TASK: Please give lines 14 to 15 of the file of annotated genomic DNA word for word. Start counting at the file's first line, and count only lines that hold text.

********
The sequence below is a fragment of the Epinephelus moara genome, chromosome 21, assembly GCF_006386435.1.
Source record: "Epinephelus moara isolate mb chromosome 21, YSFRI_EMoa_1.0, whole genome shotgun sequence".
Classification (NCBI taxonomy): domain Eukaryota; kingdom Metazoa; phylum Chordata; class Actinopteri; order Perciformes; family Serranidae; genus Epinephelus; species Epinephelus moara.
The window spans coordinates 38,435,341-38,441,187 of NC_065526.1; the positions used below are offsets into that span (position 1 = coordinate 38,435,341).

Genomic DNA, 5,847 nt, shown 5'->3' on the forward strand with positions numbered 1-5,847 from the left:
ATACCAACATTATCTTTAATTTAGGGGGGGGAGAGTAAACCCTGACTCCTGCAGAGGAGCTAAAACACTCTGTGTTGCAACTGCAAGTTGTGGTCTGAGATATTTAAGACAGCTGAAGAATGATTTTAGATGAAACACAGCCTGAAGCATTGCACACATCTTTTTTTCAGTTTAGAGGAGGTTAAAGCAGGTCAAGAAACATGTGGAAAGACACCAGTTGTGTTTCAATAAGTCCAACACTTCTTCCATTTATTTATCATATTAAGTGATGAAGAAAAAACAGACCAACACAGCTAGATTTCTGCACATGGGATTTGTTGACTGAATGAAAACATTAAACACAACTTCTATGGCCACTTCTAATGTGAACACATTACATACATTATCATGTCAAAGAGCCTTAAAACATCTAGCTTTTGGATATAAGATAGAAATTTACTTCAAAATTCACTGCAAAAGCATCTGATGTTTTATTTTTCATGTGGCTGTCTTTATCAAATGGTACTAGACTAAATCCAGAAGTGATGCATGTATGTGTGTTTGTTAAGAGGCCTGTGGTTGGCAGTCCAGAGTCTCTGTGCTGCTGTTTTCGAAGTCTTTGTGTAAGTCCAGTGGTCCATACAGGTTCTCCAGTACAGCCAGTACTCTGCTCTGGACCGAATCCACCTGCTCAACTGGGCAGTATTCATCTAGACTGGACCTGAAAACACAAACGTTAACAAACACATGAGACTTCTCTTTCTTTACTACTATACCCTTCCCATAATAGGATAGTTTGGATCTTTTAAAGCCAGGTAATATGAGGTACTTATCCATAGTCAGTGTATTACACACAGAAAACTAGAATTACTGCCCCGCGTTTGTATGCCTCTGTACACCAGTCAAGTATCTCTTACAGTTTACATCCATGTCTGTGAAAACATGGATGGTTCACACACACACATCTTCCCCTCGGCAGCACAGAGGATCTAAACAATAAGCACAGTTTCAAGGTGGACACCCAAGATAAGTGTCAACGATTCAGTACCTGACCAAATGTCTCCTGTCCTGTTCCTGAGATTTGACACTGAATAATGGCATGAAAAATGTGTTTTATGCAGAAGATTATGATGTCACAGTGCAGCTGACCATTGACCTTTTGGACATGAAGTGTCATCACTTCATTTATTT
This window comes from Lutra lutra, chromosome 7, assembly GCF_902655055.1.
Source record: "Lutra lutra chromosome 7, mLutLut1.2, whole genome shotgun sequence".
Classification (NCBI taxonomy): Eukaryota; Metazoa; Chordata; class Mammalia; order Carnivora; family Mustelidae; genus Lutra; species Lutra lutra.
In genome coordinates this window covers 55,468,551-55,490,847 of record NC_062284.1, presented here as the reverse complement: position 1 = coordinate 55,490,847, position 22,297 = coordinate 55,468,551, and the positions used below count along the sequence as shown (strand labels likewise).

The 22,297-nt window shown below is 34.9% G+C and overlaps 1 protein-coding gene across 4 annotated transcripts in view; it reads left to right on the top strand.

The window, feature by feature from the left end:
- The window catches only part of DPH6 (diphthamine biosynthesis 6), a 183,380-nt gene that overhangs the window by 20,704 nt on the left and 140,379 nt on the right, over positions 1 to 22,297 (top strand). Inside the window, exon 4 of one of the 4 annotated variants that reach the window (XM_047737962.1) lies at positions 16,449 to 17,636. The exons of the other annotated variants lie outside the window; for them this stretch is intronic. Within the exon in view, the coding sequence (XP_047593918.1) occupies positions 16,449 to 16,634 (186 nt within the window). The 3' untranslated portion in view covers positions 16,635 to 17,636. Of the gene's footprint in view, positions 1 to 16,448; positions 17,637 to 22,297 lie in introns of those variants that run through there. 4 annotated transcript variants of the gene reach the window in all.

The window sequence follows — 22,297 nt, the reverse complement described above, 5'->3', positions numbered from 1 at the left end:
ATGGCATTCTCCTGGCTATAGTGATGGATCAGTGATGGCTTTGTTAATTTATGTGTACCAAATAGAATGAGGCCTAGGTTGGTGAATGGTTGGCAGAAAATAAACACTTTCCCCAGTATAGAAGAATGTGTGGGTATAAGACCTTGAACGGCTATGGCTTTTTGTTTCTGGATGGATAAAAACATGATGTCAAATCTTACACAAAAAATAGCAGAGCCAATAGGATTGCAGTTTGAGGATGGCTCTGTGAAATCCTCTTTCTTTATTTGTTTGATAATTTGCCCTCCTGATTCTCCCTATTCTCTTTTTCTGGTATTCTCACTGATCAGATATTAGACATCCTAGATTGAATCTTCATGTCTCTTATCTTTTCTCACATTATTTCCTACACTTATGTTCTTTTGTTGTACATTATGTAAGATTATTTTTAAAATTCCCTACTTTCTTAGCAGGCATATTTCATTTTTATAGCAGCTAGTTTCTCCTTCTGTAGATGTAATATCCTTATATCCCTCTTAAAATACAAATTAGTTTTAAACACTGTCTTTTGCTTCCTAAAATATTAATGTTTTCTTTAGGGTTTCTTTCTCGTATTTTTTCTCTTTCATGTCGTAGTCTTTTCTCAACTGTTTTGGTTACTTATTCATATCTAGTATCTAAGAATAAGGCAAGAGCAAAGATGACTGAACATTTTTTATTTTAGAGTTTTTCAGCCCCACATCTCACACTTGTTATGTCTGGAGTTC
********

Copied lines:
The window sequence follows — 22,297 nt, the reverse complement described above, 5'->3', positions numbered from 1 at the left end:
ATGGCATTCTCCTGGCTATAGTGATGGATCAGTGATGGCTTTGTTAATTTATGTGTACCAAATAGAATGAGGCCTAGGTTGGTGAATGGTTGGCAGAAAATAAACACTTTCCCCAGTATAGAAGAATGTGTGGGTATAAGACCTTGAACGGCTATGGCTTTTTGTTTCTGGATGGATAAAAACATGATGTCAAATCTTACACAAAAAATAGCAGAGCCAATAGGATTGCAGTTTGAGGATGGCTCTGTGAAATCCTCTTTCTTTATTTGTTTGATAATTTGCCCTCCTGATTCTCCCTATTCTCTTTTTCTGGTATTCTCACTGATCAGATATTAGACATCCTAGATTGAATCTTCATGTCTCTTATCTTTTCTCACATTATTTCCTACACTTATGTTCTTTTGTTGTACATTATGTAAGATTATTTTTAAAATTCCCTACTTTCTTAGCAGGCATATTTCATTTTTATAGCAGCTAGTTTCTCCTTCTGTAGATGTAATATCCTTATATCCCTCTTAAAATACAAATTAGTTTTAAACACTGTCTTTTGCTTCCTAAAATATTAATGTTTTCTTTAGGGTTTCTTTCTCGTATTTTTTCTCTTTCATGTCGTAGTCTTTTCTCAACTGTTTTGGTTACTTATTCATATCTAGTATCTAAGAATAAGGCAAGAGCAAAGATGACTGAACATTTTTTATTTTAGAGTTTTTCAGCCCCACATCTCACACTTGTTATGTCTGGAGTTC